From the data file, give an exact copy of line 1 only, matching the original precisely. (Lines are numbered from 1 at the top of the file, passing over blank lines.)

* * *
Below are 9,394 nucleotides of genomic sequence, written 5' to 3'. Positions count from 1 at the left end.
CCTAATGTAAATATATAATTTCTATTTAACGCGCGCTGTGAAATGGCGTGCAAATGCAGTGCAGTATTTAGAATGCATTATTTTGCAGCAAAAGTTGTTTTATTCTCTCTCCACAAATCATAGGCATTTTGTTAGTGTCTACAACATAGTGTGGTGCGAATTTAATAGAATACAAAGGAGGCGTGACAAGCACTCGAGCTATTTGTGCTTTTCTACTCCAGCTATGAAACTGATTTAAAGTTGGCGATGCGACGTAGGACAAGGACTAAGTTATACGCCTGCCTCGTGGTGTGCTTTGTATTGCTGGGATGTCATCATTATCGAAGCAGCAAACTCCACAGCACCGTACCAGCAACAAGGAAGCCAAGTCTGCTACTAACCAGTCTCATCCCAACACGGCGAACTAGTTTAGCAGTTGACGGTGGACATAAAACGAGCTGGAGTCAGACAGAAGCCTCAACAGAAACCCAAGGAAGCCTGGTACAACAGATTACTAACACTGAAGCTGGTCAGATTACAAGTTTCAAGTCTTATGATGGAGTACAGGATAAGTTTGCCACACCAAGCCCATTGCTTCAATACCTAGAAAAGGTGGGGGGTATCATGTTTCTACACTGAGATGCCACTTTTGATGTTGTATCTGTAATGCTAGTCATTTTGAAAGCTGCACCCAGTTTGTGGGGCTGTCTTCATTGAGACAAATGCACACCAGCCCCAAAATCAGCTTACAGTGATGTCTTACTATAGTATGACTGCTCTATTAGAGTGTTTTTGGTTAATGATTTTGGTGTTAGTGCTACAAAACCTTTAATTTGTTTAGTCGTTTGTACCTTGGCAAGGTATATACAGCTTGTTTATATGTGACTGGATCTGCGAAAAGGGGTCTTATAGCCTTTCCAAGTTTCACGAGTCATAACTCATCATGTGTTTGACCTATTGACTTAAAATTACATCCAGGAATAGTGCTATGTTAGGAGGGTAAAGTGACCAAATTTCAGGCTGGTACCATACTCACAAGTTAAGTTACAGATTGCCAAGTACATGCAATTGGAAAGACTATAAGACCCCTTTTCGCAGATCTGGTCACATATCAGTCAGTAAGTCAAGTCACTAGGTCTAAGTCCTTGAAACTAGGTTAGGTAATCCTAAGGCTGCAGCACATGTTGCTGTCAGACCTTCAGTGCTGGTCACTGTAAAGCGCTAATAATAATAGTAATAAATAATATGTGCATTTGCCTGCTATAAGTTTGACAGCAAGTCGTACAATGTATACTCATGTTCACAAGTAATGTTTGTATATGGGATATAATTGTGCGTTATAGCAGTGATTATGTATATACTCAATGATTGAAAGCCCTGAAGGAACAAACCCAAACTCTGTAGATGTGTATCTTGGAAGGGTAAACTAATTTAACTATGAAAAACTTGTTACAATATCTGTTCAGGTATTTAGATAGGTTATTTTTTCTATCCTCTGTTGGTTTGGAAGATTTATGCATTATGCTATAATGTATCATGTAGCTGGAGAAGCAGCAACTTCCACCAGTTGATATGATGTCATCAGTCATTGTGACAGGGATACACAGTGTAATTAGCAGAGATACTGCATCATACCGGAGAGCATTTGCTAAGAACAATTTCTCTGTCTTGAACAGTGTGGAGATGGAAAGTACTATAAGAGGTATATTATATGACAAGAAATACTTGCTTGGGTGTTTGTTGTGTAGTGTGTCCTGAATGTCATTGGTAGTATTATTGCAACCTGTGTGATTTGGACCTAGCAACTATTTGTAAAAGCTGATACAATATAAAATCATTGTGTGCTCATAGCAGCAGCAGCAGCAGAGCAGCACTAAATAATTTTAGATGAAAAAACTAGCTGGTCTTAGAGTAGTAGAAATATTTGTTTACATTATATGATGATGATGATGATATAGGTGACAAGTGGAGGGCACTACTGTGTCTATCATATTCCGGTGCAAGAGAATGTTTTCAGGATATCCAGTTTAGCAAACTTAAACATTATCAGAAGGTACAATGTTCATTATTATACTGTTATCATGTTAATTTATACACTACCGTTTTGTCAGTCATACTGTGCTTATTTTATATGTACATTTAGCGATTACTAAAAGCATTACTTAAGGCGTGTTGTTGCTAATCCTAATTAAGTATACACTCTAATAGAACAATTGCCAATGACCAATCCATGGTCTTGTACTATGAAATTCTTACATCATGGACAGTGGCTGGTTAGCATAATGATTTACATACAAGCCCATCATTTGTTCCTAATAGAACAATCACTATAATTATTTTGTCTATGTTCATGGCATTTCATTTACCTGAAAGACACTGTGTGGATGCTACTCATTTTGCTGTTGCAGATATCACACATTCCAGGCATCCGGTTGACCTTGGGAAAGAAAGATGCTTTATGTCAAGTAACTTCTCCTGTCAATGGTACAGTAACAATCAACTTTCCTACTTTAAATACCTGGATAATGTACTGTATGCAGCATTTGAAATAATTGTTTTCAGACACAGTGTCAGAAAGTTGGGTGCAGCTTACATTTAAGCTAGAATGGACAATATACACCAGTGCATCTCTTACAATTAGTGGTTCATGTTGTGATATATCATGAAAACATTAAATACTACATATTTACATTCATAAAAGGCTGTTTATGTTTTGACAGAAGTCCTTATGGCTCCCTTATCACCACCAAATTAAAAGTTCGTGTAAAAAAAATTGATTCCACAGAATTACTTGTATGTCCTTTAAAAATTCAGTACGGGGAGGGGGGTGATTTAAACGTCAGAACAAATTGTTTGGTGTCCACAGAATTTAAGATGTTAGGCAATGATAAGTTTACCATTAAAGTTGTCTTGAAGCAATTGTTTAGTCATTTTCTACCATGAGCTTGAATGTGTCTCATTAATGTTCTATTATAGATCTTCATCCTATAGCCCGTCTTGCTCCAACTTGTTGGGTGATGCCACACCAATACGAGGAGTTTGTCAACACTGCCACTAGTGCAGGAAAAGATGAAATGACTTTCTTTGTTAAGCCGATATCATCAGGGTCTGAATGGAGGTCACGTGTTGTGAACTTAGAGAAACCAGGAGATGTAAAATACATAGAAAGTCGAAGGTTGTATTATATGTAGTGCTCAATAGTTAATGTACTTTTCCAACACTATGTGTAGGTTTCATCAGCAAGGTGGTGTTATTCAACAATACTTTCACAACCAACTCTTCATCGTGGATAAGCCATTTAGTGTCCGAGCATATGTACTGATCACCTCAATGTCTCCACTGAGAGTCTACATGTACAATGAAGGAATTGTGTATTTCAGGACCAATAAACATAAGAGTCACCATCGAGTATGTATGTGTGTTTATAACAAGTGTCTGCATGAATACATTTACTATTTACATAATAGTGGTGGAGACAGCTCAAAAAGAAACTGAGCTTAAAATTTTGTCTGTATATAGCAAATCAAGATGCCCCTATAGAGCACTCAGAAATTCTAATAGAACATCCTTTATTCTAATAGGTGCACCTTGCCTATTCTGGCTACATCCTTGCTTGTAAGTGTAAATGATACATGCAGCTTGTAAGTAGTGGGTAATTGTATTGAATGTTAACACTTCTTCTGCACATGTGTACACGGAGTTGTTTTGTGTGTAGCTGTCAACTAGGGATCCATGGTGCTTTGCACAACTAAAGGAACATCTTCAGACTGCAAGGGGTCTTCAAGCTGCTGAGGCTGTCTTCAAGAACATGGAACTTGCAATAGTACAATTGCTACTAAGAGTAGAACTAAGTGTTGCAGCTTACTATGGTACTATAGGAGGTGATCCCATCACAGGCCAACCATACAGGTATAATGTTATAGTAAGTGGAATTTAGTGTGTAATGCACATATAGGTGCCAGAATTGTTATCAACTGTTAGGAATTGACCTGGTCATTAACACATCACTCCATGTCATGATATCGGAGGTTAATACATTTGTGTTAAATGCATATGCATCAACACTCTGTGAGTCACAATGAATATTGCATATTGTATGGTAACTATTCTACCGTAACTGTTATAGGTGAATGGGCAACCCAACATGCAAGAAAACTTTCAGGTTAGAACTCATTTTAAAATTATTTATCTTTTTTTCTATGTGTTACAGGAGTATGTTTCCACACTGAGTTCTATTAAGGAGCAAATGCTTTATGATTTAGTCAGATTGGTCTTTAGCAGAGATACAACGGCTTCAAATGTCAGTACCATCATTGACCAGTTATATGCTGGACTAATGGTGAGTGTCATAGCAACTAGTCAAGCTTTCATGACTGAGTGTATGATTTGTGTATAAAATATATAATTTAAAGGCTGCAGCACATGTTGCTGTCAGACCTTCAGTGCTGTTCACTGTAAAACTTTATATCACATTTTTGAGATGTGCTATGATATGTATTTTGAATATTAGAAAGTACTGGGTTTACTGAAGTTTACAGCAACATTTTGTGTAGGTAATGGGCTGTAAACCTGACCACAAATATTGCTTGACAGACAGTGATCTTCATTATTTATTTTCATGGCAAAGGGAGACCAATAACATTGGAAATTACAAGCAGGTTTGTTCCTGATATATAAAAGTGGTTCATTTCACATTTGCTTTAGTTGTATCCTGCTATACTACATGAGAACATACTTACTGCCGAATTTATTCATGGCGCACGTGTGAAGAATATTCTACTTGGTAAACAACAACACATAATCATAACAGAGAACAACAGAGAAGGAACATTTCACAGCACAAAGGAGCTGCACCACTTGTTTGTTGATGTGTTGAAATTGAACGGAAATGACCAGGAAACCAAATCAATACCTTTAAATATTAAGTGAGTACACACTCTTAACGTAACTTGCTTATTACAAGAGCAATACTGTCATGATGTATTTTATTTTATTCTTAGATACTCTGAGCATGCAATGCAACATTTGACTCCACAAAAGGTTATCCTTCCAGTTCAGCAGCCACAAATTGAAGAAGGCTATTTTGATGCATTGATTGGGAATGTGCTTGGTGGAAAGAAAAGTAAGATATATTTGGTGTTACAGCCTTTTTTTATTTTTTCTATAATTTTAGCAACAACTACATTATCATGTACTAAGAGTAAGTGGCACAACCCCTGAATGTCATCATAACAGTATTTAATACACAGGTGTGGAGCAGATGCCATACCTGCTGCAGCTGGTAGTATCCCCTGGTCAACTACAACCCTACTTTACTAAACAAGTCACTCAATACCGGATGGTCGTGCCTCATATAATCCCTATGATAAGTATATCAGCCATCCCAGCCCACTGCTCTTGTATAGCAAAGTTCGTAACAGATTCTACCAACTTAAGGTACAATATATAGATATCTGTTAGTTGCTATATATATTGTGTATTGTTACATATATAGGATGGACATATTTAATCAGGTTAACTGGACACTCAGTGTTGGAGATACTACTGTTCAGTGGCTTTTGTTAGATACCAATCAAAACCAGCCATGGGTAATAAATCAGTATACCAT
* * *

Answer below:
Below are 9,394 nucleotides of genomic sequence, written 5' to 3'. Positions count from 1 at the left end.